Head of panel investigating police torture claims quits under fire
BY FRANK MAIN Staff Reporter September 25, 2013 4:48PM
09/25/2013 Chicago David Thomas, director of Illinois Torture Inquiry and Relief Commission, gets ready for a public meeting at the Thompson Center in downtown Chicago on Wednesday, September 25, 2013. | Michael Jarecki/For Sun-Times Media
Updated: October 28, 2013 7:15AM
The executive director of the Illinois Torture Inquiry and Relief Commission resigned Wednesday under pressure from the families of crime victims.
David Thomas, 69, resigned effective Sept. 30 after a closed executive session. He said he never intended to serve on the commission past his 70th birthday in October anyway.
The commission looks into whether police torture was used to gain confessions from people convicted of murder and other serious crimes. The law requires the commission to inform victims’ families of the hearings.
Commissioner Rob Warden apologized to the families that weren’t notified. He characterized the error as inadvertent.
“We are very sorry,” Warden told an audience packed into a hearing room at the Thompson Center.
Crime victims’ families — with the support of Gov. Pat Quinn — had called for Thomas’ ouster.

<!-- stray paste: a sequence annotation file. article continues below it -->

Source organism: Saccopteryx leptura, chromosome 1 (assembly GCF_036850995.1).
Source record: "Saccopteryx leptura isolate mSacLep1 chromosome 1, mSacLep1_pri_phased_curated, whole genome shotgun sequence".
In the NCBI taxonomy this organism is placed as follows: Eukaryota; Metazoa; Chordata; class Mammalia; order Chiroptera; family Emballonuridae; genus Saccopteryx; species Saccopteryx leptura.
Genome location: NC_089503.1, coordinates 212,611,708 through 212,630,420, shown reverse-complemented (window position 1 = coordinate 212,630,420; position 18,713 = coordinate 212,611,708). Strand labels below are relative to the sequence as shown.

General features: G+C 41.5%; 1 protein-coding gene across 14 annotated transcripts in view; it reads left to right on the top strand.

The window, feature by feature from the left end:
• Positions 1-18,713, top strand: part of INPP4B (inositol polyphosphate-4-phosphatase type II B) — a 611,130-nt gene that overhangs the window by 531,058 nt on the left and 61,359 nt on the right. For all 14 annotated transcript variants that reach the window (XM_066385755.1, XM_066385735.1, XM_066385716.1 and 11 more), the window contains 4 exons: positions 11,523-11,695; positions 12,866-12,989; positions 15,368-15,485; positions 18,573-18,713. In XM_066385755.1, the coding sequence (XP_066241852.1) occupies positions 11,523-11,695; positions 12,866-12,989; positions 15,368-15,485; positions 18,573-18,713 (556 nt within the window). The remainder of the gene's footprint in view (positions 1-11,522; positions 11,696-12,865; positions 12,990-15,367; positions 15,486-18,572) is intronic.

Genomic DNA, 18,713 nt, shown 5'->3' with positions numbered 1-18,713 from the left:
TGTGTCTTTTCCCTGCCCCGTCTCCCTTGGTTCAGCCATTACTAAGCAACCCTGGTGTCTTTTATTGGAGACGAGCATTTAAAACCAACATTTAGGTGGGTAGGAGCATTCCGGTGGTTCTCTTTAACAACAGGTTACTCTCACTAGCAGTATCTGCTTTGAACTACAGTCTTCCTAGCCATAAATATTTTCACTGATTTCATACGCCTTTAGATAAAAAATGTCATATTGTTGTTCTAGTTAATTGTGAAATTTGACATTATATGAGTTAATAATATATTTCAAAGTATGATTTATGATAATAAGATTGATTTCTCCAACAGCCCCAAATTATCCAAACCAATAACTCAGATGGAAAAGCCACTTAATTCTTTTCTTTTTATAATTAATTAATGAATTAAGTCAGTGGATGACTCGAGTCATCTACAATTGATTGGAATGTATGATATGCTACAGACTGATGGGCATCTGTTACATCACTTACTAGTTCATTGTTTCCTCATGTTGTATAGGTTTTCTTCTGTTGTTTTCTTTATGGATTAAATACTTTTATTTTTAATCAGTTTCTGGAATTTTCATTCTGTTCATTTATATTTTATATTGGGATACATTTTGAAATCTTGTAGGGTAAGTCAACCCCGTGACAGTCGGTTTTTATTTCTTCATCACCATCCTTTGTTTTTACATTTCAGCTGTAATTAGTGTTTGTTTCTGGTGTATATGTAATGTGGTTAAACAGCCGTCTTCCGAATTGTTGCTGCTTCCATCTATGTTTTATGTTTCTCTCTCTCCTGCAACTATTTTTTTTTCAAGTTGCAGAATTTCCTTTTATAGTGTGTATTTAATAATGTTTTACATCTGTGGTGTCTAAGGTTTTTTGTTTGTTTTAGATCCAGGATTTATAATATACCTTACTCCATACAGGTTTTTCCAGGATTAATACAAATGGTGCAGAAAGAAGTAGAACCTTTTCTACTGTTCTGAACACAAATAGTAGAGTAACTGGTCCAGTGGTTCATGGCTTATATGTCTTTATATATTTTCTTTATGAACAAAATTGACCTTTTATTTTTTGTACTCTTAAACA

One of them, Joseph Heinrich, is a relative of 1983 murder victims Dean and Jo Ellen Pueschel. He said his family was one of at least nine that weren’t told of hearings that resulted in findings of torture.
Judges could possibly order new trials after reviewing the evidence of torture. The commission has forwarded a total of 17 cases to the courts for review.
On Wednesday, the commission rescinded the decision to send the Pueschel case and two others to the courts to give the families of the victims a chance to speak. But the commission could still vote in November to re-submit those cases to the courts.
One of those cases involved the 1982 murder of Chicago Police Officer William Fahey and his partner Richard O’Brien.
Brothers Andrew and Jackie Wilson were convicted of the killings. The commission found Chicago Police detectives working for now-disgraced Cmdr. Jon Burge had tortured Jackie Wilson into confessing. Jackie Wilson is serving life in prison. His brother died in prison.
The commission itself is an outgrowth of the Burge torture scandal. Burge is serving a prison term for perjury in connection with the cases.
Joe Fahey, a brother of Officer Fahey, was one of those to address the commission Wednesday.
“I lost a brother, an older brother I looked up to,” he said, his voice faltering. “A brother who made me laugh when I needed cheering up. … A brother whose name is the same as my oldest son.”
Mike Fahey, another brother, called the commission’s failure to notify his family about the hearing into the case “an outrage.”
“Let’s do the right thing and keep Jackie Wilson in jail,” he told the commission.